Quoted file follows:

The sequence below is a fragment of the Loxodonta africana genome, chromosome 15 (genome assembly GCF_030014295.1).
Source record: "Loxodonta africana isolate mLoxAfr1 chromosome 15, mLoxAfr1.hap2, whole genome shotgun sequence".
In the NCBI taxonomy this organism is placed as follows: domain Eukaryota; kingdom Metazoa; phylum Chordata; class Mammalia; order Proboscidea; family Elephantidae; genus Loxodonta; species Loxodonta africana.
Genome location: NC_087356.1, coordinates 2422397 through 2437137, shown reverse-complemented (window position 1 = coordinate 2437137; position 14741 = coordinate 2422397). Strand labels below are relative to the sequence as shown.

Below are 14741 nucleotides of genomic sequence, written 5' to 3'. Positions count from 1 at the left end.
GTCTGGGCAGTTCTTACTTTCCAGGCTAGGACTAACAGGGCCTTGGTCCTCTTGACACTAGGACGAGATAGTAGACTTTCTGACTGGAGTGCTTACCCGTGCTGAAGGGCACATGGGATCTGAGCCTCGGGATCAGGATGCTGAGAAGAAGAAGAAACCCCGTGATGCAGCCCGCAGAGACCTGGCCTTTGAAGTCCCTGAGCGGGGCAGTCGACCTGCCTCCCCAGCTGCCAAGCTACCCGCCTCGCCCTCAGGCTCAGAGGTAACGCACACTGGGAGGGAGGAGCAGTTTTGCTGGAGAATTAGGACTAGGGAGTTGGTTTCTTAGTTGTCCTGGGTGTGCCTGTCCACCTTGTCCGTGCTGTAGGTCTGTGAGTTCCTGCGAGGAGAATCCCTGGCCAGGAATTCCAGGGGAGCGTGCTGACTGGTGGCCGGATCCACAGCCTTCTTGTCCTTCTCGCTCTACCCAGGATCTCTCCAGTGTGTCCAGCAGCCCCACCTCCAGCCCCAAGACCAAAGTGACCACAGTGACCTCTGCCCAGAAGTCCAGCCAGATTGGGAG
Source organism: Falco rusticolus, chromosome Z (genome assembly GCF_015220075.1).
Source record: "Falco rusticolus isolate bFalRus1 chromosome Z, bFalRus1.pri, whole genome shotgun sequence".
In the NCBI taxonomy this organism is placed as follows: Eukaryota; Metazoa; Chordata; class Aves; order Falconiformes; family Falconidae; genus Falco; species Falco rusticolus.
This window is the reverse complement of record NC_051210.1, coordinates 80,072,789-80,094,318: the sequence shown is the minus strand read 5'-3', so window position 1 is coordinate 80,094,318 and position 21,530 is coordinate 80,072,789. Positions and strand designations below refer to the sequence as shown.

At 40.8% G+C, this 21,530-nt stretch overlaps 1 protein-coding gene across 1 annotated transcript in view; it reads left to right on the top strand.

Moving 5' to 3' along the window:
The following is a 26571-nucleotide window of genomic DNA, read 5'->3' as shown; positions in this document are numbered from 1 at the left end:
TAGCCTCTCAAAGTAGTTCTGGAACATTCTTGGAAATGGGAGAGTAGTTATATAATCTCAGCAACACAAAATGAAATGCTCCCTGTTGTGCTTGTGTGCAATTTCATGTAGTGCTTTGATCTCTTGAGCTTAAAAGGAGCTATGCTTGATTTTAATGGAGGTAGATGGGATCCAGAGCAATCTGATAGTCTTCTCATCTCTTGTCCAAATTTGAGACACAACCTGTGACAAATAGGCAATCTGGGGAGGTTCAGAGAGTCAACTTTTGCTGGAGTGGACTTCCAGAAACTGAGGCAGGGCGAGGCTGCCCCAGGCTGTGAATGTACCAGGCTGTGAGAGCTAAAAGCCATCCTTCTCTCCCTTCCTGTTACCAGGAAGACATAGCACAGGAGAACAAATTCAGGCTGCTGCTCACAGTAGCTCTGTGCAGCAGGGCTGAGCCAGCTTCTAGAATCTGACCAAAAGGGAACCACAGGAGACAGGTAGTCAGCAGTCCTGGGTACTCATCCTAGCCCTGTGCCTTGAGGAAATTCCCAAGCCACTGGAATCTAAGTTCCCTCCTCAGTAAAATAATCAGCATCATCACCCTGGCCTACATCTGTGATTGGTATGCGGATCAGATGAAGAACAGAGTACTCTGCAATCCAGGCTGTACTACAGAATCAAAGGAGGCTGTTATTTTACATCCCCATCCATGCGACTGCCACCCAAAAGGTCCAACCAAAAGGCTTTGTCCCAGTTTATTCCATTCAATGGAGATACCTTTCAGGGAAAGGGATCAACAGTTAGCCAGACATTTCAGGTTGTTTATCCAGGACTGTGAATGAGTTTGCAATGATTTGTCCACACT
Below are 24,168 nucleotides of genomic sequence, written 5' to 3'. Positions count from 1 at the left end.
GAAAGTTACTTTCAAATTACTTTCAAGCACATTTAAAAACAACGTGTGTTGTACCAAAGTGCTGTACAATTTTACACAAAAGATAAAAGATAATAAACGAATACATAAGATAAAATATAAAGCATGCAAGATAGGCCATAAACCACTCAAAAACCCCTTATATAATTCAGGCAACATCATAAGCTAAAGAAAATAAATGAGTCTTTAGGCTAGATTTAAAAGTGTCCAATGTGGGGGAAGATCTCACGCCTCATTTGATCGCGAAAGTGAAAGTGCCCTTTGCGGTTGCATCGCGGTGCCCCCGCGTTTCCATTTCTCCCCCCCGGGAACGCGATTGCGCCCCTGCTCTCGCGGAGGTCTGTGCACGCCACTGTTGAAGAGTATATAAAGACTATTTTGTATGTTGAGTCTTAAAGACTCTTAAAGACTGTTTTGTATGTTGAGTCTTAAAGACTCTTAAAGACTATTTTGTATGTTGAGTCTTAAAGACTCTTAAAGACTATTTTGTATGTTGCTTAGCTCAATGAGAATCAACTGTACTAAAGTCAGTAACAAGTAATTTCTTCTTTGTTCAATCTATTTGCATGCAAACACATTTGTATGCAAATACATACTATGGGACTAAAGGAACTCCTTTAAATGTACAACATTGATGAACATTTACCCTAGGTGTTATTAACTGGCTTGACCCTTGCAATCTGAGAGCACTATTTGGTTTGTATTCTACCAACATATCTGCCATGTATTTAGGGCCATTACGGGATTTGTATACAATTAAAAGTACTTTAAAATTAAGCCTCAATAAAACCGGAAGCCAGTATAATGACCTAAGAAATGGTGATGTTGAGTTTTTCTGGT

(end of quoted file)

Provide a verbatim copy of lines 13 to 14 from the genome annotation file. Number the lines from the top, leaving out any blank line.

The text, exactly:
The following is a 26571-nucleotide window of genomic DNA, read 5'->3' as shown; positions in this document are numbered from 1 at the left end:
TAGCCTCTCAAAGTAGTTCTGGAACATTCTTGGAAATGGGAGAGTAGTTATATAATCTCAGCAACACAAAATGAAATGCTCCCTGTTGTGCTTGTGTGCAATTTCATGTAGTGCTTTGATCTCTTGAGCTTAAAAGGAGCTATGCTTGATTTTAATGGAGGTAGATGGGATCCAGAGCAATCTGATAGTCTTCTCATCTCTTGTCCAAATTTGAGACACAACCTGTGACAAATAGGCAATCTGGGGAGGTTCAGAGAGTCAACTTTTGCTGGAGTGGACTTCCAGAAACTGAGGCAGGGCGAGGCTGCCCCAGGCTGTGAATGTACCAGGCTGTGAGAGCTAAAAGCCATCCTTCTCTCCCTTCCTGTTACCAGGAAGACATAGCACAGGAGAACAAATTCAGGCTGCTGCTCACAGTAGCTCTGTGCAGCAGGGCTGAGCCAGCTTCTAGAATCTGACCAAAAGGGAACCACAGGAGACAGGTAGTCAGCAGTCCTGGGTACTCATCCTAGCCCTGTGCCTTGAGGAAATTCCCAAGCCACTGGAATCTAAGTTCCCTCCTCAGTAAAATAATCAGCATCATCACCCTGGCCTACATCTGTGATTGGTATGCGGATCAGATGAAGAACAGAGTACTCTGCAATCCAGGCTGTACTACAGAATCAAAGGAGGCTGTTATTTTACATCCCCATCCATGCGACTGCCACCCAAAAGGTCCAACCAAAAGGCTTTGTCCCAGTTTATTCCATTCAATGGAGATACCTTTCAGGGAAAGGGATCAACAGTTAGCCAGACATTTCAGGTTGTTTATCCAGGACTGTGAATGAGTTTGCAATGATTTGTCCACACT